The nation recently recognized the 50th anniversary of President Johnson signing the Civil Rights Act of 1964 into law, which in turn sparked a related conversation about presidents, breakthrough accomplishments, and whether they’re a thing of the past.
Peter Baker asked, for example, whether it’s still “even possible for a president to do big things anymore.” The usual suspects said President Obama could have more of the landmark legislative victories LBJ achieved if only he schmoozed more, led harder, and bent Congress to his will.
LIke many of us, Norm Ornstein is tired of this, and returned to the subject this week because he felt “compelled to whack this mole once more.” I’m glad he did.
I do understand the sentiment here and the frustration over the deep dysfunction that has taken over our politics. It is tempting to believe that a president could overcome the tribalism, polarization, and challenges of the permanent campaign, by doing what other presidents did to overcome their challenges. It is not as if passing legislation and making policy was easy in the old days.But here is the reality, starting with the Johnson presidency…. [H]is drive for civil rights was aided in 1964 by having the momentum following John F. Kennedy’s assassination, and the partnership of Republicans Everett Dirksen and Bill McCullough, detailed beautifully in new books by Clay Risen and Todd Purdum. And Johnson was aided substantially in 1965-66 by having swollen majorities of his own party in both chambers of Congress – 68 of 100 senators, and 295 House members, more than 2-to-1 margins.
This is very much in line with what we talked about two weeks ago: those who want to know whether presidents can still do big things are making a mistake if they focus solely on one end of Pennsylvania Avenue. Some of the most important legislative accomplishments of this generation happened between 2009 and 2010, in part because of Obama’s leadership, and in part because Congress was eager to govern.
The political process collapsed in 2011, not because the president schmoozed less or forgot how to get things done, but because power changed hands on Capitol Hill.
Ornstein pushed this observation further, in ways journalists – at National Journal and elsewhere – need to understand.
Ronald Reagan was a master negotiator, and he has the distinction of having two major pieces of legislation, tax reform and immigration reform, enacted in his second term, without the overwhelming numbers that Johnson enjoyed in 1965-66. What Reagan did have, just like Johnson had on civil rights, was active and eager partners from the other party. The drive for tax reform did not start with Reagan, but with Democrats Bill Bradley and Dick Gephardt, whose reform bill became the template for the law that ultimately passed. They, and Ways and Means Chairman Dan Rostenkowski, were delighted to make their mark in history (and for Bradley and Gephardt, to advance their presidential ambitions) by working with the lame-duck Republican president. The same desire to craft transformative policy was there for both Alan Simpson and Ron Mazzoli, a Senate Republican and a House Democrat, who put together immigration legislation with limited involvement by the White House.As for Bill Clinton, he was as politically adept as any president in modern times, and as charismatic and compelling as anyone. But the reality is that these great talents did not convince a single Republican to support his economic plan in 1993, nor enough Democrats to pass the plan for a crucial seven-plus months; did not stop the Republicans under Speaker Newt Gingrich from shutting down the government twice; and did not stop the House toward the end of his presidency from impeaching him on shaky grounds, with no chance of conviction in the Senate. The brief windows of close cooperation in 1996, after Gingrich’s humiliation following the second shutdown, were opened for pragmatic, tactical reasons by Republicans eager to win a second consecutive term in the majority, and ended shortly after they had accomplished that goal.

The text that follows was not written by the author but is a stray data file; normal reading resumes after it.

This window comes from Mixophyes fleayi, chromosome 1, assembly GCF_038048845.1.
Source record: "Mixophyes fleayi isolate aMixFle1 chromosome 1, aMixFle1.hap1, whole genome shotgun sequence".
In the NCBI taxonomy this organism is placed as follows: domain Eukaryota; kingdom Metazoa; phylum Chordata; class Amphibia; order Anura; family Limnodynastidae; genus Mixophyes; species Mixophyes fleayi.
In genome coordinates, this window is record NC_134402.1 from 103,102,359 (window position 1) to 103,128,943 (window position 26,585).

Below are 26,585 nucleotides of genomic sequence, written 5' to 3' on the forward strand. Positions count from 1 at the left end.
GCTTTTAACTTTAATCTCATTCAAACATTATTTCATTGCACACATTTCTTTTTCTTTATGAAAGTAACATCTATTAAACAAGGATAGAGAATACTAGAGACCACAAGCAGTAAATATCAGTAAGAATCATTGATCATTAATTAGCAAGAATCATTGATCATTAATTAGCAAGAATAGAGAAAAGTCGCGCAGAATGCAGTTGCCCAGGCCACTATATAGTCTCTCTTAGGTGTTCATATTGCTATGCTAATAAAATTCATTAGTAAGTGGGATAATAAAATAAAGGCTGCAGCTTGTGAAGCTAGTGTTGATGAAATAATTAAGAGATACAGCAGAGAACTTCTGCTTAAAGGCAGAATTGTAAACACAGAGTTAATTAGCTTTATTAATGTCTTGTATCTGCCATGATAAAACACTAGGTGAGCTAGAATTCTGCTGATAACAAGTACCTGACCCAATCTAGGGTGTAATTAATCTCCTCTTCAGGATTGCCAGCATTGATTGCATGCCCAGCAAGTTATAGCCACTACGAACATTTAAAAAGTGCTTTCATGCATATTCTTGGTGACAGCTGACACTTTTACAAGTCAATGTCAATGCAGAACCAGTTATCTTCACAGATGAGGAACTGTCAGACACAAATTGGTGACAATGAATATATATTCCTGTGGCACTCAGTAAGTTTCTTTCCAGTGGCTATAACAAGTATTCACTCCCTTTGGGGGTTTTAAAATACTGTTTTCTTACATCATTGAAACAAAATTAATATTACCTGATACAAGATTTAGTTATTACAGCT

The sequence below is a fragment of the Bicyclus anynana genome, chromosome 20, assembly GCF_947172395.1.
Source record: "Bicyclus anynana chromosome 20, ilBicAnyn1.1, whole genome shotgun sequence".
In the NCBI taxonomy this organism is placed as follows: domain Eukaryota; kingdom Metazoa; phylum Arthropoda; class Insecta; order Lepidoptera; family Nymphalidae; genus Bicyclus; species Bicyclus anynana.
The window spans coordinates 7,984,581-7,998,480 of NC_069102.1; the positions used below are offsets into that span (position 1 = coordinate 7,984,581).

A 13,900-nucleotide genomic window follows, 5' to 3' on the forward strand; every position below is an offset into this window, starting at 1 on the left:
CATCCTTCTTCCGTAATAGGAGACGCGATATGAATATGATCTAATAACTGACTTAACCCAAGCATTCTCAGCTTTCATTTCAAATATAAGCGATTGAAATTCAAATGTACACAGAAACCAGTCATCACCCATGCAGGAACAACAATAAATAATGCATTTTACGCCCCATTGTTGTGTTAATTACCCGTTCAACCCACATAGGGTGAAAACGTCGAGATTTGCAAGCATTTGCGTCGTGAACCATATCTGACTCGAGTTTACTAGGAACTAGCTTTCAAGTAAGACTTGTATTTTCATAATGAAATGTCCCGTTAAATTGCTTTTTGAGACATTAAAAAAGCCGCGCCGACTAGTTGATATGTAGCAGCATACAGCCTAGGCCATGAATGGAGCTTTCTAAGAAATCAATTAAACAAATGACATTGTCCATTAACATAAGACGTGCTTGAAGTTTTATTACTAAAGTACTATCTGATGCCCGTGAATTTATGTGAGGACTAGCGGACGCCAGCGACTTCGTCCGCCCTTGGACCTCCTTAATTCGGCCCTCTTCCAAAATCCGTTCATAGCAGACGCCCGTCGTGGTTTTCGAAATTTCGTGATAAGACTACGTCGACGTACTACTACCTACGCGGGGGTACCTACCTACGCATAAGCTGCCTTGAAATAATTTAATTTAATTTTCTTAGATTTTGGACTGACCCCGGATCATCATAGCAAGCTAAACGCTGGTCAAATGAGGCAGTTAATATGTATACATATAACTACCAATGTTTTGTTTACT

This doesn’t have to be complicated. Presidents can achieve great things when they work with policymakers interested in constructive policymaking. As Ornstein added, “LBJ and Reagan had willing partners from the opposite party; Obama has had none. Nothing that he could have done would have changed the clear, deliberate policy of Republicans uniting to oppose and obstruct his agenda, that altered long-standing Senate norms to use the filibuster in ways it had never been employed before, including in the LBJ, Reagan, and Clinton eras, that drew sharp lines of total opposition on policies like health reform and raising taxes as part of a broad budget deal.”
It’s not about schmoozing. It’s not golfing. It has nothing to do with compromise or the ferocity of one’s leadership skills. Presidents can do Jedi mind tricks on Congress and co-equal branches can force their will on others through some amorphous combination of persuasion and will power.
Pundits who needlessly argue otherwise need to grow up, understand institutional limits, and read Norm Ornstein.